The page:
“I wouldn’t turn to these for speedy days,” was the conclusion of one wear-tester, and others generally agreed. The Brooks Cascadia 13 is substantially lighter than the Xodus ISO 3 (11.7 oz for the Brooks Cascadia 13 in men’s size 9 versus 12.9oz for the Xodus ISO 3 in the same size), but quite a bit heavier than other shoes in the test. For comparison, the Hoka Mafate EVO weighs 9.6oz for men’s size 9, and the Columbia-Montrail Caldorado III weighs 10.1oz for the same size. With the Brooks Cascadia 13’s weight in mind, one wear-tester observed that running fast in them didn’t feel effortless or easy, but “required a great deal of urging.”  “Let’s face it: the Cascadia wasn’t built for speed. They’ve heavy and built for long, ultra distances,” in another wear-tester’s words. Similarly, one of the runners on our team concluded that, “for longer trail runs, the tradeoff in speed is well worth it, since these shoes are comfortable mile after mile after mile.”

Security of Fit

The Brooks Cascadia 13 offer a secure, supportive fit with a great locked-in feel. One wear-tester noted, “security is excellent, as the Brooks Cascadia 13 snugs up well and has good heel hold, is secure in the midfoot as well as the forefoot.” The stretchy mesh material in the upper has enough flexibility and give that the Brooks Cascadia 13 doesn’t feel constricting or cramped, and our wear-testers appreciated the generous width and height of the toe box. At the back end of the shoe, our wear-testers’ opinions were divided. One praised the heel cup as “locked-down” while another reported that the heel felt loose and she experienced some slippage. Runners with narrower heels will want to try these on first to make sure the rear fit works for them.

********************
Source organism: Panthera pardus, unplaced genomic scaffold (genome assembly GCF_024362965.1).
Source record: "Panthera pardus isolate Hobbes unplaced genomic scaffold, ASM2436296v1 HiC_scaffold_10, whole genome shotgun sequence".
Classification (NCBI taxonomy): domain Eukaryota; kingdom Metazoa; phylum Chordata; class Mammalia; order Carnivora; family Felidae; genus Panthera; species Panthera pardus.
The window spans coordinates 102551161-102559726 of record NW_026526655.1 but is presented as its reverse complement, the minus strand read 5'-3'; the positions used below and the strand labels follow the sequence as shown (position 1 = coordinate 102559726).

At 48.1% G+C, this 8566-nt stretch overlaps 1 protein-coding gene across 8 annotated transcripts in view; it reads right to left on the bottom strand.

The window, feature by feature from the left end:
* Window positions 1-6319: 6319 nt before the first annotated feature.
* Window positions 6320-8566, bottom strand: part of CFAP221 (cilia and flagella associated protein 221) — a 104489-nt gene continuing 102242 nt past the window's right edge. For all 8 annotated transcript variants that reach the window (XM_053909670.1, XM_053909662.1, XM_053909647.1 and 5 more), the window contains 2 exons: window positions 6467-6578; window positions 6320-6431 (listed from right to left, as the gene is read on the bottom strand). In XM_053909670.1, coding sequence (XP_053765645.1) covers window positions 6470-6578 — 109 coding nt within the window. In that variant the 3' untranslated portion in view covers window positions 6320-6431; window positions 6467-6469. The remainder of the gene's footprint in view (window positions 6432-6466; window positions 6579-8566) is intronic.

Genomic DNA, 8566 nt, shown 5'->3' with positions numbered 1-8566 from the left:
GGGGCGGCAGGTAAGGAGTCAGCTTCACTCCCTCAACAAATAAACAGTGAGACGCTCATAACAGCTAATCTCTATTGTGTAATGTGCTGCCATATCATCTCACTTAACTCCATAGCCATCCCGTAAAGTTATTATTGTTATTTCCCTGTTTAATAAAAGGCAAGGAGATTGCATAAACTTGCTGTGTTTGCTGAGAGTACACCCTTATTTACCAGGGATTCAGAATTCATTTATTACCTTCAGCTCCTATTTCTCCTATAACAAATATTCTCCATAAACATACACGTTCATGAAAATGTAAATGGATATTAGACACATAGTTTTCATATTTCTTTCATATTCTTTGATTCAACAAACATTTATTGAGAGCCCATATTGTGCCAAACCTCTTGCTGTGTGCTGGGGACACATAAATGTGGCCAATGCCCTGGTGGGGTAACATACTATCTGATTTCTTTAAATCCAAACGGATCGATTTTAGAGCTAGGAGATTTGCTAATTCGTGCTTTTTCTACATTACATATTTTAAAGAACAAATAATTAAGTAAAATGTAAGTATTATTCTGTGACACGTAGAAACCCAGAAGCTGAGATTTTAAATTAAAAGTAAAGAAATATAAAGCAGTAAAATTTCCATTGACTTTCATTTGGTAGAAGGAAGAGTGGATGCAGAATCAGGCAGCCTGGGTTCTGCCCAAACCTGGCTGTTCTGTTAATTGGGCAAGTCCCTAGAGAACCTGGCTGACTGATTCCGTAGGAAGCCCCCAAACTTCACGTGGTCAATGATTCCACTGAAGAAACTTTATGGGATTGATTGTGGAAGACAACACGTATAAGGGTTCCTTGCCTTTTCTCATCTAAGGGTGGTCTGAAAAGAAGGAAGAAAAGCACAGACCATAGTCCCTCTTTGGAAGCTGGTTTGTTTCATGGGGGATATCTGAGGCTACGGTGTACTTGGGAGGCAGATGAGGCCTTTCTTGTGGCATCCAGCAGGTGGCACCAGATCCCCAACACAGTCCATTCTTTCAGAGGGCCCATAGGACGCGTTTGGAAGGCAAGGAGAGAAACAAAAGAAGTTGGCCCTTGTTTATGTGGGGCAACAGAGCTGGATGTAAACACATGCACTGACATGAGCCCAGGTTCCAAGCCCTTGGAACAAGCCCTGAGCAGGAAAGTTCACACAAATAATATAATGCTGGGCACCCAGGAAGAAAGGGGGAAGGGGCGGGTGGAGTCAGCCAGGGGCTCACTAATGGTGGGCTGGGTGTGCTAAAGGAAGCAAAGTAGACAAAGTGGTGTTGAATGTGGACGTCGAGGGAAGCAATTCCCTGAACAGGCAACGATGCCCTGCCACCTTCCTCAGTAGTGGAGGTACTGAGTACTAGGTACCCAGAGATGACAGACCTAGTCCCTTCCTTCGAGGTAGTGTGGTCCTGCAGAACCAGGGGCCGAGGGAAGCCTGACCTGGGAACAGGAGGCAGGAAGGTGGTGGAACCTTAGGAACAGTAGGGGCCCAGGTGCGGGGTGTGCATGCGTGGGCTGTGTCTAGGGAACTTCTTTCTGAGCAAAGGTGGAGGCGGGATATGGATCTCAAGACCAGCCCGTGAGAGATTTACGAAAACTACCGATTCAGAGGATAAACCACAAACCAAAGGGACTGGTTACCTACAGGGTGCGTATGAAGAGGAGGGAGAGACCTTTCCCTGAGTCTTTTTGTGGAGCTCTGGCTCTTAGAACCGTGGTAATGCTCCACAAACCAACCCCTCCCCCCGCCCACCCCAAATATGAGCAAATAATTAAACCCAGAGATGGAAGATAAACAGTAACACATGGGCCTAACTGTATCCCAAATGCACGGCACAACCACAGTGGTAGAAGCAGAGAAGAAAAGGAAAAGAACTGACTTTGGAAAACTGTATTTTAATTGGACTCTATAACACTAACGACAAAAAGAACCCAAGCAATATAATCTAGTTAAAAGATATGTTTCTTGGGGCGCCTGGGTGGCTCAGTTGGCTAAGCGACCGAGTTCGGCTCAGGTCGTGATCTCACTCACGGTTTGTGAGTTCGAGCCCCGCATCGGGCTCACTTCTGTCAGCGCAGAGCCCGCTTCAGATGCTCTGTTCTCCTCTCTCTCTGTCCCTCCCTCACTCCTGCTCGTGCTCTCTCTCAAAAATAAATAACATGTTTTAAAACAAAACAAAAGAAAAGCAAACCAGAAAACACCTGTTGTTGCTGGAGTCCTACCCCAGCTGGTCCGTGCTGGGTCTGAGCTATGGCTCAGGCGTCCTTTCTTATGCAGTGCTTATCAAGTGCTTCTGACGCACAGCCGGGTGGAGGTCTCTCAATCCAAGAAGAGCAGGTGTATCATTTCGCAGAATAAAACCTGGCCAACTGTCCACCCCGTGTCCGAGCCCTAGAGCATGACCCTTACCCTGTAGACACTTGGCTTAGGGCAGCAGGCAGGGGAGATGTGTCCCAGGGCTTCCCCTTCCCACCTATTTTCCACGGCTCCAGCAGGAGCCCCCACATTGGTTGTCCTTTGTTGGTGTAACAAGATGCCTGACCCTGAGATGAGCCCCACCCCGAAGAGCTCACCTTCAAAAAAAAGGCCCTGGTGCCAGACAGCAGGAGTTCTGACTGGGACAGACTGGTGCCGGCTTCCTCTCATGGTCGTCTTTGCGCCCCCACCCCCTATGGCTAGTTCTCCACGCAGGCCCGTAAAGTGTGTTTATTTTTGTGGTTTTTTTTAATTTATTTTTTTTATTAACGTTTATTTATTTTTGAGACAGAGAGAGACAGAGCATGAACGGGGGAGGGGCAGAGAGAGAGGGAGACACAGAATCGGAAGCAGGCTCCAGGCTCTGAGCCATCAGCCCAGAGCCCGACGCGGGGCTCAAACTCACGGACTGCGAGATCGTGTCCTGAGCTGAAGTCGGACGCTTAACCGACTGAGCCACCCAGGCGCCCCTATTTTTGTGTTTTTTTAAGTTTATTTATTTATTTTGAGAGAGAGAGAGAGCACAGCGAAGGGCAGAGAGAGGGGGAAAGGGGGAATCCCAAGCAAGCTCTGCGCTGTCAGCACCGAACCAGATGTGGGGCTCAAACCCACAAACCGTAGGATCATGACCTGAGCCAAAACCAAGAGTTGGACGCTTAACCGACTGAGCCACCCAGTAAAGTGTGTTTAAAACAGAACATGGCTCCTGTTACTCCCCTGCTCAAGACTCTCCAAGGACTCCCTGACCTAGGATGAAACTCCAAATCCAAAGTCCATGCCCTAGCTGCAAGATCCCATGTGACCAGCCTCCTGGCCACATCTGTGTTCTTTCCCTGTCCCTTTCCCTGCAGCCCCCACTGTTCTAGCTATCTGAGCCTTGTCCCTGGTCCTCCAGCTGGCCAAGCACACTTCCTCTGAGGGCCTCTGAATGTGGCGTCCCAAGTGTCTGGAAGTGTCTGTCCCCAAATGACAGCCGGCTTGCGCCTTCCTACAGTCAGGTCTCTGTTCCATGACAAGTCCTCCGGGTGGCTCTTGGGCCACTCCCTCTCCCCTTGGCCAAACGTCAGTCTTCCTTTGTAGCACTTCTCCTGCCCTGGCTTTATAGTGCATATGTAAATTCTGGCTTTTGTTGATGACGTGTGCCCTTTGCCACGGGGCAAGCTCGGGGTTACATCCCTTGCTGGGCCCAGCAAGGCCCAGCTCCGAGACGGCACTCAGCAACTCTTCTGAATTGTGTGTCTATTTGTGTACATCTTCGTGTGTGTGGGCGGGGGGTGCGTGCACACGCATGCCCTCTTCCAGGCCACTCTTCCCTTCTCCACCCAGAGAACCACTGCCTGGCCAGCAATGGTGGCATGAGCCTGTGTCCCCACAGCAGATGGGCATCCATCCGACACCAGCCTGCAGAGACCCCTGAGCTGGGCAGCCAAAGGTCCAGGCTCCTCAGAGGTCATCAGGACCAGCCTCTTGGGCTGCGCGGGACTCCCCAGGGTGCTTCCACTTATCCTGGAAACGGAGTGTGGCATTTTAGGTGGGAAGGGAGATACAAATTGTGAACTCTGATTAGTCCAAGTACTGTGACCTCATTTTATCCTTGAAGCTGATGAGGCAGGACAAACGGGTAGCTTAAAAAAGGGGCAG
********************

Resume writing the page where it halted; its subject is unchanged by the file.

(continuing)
The Brooks Cascadia 13 is designed to be an all-around, varied-terrain trail shoe, and our wear-test team thought it mostly lived up to expectations. One reported that she was easily able to maneuver around and navigate a wide variety of trail obstacles. She said she had no trouble using them to play “a forest version of hopscotch” on slippery logs and rocks. The lugs are 3mm deep across the sole, with parallel rows of rhombus-shaped lugs through the middle of the outsole, and hexagons lining the outer edge of the mid- and forefoot. One wear-tester called out the lug placement and design as less than desirable, and suggested that Brooks make some revisions to the direction, placement, and spacing across the entire sole. Particularly, he felt the lugs under the midfoot strike area were too widely-spaced to provide the traction he was looking for.


Even when the closest pavement is miles away, runners are still looking for a shoe that feels energetic, lively and responsive. Our wear-testers didn’t get that feeling out of the Brooks Cascadia 13. As one put it, “these feel flat and clunky.” Our runners were looking for some pop on the trail, and the Brooks Cascadia 13 fell short. Thinking about the trade-offs, one of our wear-testers reported that the midsole is protective, but the general stiffness and unresponsive foam “offer very little response at toe off.” Competitors like the Hoka Mafate EVO, Saucony Xodus ISO 3 and Salomon Sense Ride are experimenting with innovative midsole foam blends and materials, and the Brooks Cascadia 13’s BioMoGo EVA foam midsole feels dull and lifeless in comparison.


Our wear-test runners gave the Brooks Cascadia 13 its highest marks in this category. One of our team members concluded, “this is where the Cascadia really shines, as it has bombproof protection and feels nearly impenetrable on even the most harsh, rocky, technical terrain.” Another concluded, “these shoes protected my feet over wet logs and slick grassy patches, where other shoes left me feeling unconfident about staying upright.” The durable full-coverage outsole, embedded rockplate, integrated gaiter traps, and heat-bonded toe bumper make this a supremely protective model. Runners looking for even more protection can look for the upcoming waterproof version of the Brooks Cascadia 13.